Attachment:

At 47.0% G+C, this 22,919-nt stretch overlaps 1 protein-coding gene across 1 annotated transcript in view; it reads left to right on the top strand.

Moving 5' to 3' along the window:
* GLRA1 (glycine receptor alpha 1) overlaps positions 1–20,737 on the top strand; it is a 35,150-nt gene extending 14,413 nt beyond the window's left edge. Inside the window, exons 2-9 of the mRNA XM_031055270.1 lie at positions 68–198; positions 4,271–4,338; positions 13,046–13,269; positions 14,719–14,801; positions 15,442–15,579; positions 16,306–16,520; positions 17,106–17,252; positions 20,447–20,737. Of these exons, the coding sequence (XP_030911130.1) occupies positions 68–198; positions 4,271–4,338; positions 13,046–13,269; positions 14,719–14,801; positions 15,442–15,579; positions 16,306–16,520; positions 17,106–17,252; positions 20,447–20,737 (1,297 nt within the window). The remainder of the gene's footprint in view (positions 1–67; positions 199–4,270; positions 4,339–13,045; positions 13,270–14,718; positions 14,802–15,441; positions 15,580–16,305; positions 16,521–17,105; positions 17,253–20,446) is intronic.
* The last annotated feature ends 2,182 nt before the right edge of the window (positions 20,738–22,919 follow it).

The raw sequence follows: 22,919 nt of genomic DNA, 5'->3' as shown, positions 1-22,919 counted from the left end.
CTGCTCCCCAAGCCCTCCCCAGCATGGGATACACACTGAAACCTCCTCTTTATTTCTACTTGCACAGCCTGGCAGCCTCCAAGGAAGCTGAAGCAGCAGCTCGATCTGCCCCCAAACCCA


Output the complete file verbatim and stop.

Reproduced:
At 47.0% G+C, this 22,919-nt stretch overlaps 1 protein-coding gene across 1 annotated transcript in view; it reads left to right on the top strand.

Moving 5' to 3' along the window:
* GLRA1 (glycine receptor alpha 1) overlaps positions 1–20,737 on the top strand; it is a 35,150-nt gene extending 14,413 nt beyond the window's left edge. Inside the window, exons 2-9 of the mRNA XM_031055270.1 lie at positions 68–198; positions 4,271–4,338; positions 13,046–13,269; positions 14,719–14,801; positions 15,442–15,579; positions 16,306–16,520; positions 17,106–17,252; positions 20,447–20,737. Of these exons, the coding sequence (XP_030911130.1) occupies positions 68–198; positions 4,271–4,338; positions 13,046–13,269; positions 14,719–14,801; positions 15,442–15,579; positions 16,306–16,520; positions 17,106–17,252; positions 20,447–20,737 (1,297 nt within the window). The remainder of the gene's footprint in view (positions 1–67; positions 199–4,270; positions 4,339–13,045; positions 13,270–14,718; positions 14,802–15,441; positions 15,580–16,305; positions 16,521–17,105; positions 17,253–20,446) is intronic.
* The last annotated feature ends 2,182 nt before the right edge of the window (positions 20,738–22,919 follow it).

The raw sequence follows: 22,919 nt of genomic DNA, 5'->3' as shown, positions 1-22,919 counted from the left end.
CTGCTCCCCAAGCCCTCCCCAGCATGGGATACACACTGAAACCTCCTCTTTATTTCTACTTGCACAGCCTGGCAGCCTCCAAGGAAGCTGAAGCAGCAGCTCGATCTGCCCCCAAACCCA